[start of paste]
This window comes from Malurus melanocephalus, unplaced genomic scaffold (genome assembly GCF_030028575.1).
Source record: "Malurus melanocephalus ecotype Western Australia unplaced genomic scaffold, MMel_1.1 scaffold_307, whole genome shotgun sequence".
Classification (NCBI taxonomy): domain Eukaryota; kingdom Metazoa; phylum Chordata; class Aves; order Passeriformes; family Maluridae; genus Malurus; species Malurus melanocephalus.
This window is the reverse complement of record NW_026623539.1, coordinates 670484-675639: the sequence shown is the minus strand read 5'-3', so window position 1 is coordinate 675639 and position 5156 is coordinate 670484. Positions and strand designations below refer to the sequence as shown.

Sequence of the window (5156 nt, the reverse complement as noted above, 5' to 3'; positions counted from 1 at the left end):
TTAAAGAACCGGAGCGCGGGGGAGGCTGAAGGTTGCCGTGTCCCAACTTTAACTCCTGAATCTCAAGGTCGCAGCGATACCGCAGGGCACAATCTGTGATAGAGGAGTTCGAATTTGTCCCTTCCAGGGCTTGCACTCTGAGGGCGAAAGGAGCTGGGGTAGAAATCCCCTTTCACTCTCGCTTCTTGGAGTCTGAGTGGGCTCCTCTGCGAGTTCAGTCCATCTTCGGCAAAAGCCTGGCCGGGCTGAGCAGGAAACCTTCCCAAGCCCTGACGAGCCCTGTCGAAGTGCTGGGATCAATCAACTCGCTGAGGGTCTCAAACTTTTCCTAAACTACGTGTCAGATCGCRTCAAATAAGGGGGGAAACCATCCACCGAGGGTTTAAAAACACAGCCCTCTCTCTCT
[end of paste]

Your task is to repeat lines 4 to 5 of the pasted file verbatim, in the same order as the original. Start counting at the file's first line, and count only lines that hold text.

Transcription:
This window is the reverse complement of record NW_026623539.1, coordinates 670484-675639: the sequence shown is the minus strand read 5'-3', so window position 1 is coordinate 675639 and position 5156 is coordinate 670484. Positions and strand designations below refer to the sequence as shown.

Sequence of the window (5156 nt, the reverse complement as noted above, 5' to 3'; positions counted from 1 at the left end):